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J Reprod Immunol. 2003 Feb;58(1):49-59.

In-situ detection of both inflammatory and anti-inflammatory cytokines in resting peripheral blood mononuclear cells during pregnancy.

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  • 1The Division of Obstetrics and Gynaecology, Faculty of Health Sciences, University Hospital, S-581 85 Link√∂ping, Sweden.



Local and possibly systemic curtailment of the maternal immune response is important for a successful pregnancy. Although the local milieu at the utero-placental interface is likely to harbor the most prominent alterations, it is suggested, at least in mice, that systemic immunity is also tolerized during pregnancy. In the present study, we investigated mRNA expression of the key immunomodulatory cytokines; interleukin (IL)-4, IL-10, tumor necrosis factor (TNF)-alpha and interferon (IFN)-gamma during normal pregnancy.


In-situ hybridization (ISH) of cytokine mRNA in resting peripheral blood mononuclear cells (PBMCs) was used to detect the number of cells spontaneously expressing cytokines. Eleven women with normal gestations were followed during pregnancy as well as 8 weeks postpartum, and compared with 10 non-pregnant healthy controls.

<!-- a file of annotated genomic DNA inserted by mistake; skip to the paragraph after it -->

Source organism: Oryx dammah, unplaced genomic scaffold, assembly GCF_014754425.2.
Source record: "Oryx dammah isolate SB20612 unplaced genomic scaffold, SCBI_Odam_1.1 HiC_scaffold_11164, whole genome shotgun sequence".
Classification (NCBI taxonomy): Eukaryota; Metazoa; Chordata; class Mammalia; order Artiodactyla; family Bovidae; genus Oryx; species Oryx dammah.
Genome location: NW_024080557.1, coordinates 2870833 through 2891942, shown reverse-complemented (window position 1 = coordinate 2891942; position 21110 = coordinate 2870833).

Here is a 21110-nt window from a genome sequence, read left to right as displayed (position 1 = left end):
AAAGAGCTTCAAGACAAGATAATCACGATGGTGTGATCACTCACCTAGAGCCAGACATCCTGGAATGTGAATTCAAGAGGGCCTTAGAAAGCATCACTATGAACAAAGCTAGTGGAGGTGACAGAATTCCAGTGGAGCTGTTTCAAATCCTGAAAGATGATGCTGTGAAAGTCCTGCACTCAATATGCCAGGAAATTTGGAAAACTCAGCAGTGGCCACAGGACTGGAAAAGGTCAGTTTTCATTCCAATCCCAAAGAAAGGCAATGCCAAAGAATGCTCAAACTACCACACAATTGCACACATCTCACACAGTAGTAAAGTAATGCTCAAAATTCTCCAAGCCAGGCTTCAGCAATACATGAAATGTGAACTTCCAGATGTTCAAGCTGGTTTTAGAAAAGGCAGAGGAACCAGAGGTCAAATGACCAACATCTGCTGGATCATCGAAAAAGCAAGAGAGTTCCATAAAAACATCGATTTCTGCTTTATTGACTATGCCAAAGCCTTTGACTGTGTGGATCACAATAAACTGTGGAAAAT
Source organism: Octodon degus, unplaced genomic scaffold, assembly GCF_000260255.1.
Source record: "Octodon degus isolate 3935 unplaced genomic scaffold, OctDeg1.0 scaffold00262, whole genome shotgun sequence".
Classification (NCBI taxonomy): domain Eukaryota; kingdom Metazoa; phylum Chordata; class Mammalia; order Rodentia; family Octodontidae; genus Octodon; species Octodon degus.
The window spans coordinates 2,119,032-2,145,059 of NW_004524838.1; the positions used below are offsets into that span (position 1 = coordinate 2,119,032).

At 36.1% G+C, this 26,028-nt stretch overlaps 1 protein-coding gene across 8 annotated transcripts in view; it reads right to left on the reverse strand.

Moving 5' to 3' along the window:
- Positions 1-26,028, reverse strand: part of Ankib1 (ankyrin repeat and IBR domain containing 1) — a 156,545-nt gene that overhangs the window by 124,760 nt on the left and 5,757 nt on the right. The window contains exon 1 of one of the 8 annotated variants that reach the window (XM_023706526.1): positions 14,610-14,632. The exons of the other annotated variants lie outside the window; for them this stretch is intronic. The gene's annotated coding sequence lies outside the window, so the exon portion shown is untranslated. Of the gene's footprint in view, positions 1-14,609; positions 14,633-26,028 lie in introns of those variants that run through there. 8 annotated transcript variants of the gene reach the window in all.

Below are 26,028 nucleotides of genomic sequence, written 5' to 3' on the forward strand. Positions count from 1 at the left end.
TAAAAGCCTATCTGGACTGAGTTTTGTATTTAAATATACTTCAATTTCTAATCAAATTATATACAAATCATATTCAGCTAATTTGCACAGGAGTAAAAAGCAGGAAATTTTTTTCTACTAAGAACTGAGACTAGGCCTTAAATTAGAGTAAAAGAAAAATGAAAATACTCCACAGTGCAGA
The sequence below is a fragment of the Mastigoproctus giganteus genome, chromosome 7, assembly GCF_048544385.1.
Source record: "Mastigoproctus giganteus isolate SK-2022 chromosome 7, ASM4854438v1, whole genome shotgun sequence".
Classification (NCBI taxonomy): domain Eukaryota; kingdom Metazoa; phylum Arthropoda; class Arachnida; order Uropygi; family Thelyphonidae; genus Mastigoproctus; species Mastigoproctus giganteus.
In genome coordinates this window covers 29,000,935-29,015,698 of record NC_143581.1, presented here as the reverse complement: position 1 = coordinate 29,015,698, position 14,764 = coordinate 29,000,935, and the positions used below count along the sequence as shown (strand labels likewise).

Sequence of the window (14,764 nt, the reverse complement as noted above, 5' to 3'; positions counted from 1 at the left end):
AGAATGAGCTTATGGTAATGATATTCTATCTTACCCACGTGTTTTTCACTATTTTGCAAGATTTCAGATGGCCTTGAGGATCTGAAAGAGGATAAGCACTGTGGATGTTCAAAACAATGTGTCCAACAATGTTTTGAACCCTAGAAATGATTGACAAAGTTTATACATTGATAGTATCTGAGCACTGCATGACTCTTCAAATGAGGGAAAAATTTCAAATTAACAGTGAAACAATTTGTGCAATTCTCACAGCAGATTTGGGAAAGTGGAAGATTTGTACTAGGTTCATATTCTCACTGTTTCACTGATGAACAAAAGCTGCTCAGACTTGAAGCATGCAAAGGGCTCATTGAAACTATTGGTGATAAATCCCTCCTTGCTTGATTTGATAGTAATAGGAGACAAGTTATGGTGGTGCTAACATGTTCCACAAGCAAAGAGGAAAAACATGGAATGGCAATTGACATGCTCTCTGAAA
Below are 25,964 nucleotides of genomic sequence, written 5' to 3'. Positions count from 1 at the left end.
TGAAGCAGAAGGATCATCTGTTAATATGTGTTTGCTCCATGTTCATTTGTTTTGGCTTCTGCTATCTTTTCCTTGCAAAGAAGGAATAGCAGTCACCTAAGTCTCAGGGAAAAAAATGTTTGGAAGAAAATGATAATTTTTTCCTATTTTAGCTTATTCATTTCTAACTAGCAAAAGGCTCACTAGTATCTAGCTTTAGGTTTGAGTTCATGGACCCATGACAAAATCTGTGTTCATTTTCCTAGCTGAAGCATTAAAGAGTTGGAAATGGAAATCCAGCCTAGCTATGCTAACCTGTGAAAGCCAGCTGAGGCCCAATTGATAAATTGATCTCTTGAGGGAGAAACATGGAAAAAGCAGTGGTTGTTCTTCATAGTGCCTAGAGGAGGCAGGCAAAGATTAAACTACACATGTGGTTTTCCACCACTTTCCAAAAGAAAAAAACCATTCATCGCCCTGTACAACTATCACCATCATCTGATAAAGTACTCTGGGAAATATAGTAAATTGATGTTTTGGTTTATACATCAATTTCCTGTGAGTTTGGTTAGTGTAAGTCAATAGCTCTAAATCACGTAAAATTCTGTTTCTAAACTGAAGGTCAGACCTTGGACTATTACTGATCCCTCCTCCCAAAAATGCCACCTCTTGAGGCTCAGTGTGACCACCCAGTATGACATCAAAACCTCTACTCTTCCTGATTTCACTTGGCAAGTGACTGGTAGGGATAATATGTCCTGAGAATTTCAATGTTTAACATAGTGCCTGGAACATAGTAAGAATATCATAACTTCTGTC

The numbers of IFN-gamma and IL-4 mRNA expressing cells were found to be significantly increased during pregnancy and postpartum compared with non-pregnant controls. Pregnant women and non-pregnant controls did not differ in their expression of TNF-alpha and IL-10.


Our studies demonstrated increased numbers of both IFN-gamma and IL-4 mRNA expressing cells in blood suggesting that systemic immunomodulation, albeit partial, takes place during normal pregnancy. It is proposed that enhanced IL-4 expression, possibly in concert with other elevated anti-inflammatory immunomodulatory cytokines, curtail the potentially hazardous effects of IFN-gamma on systemic immunity during pregnancy.

[PubMed - indexed for MEDLINE]
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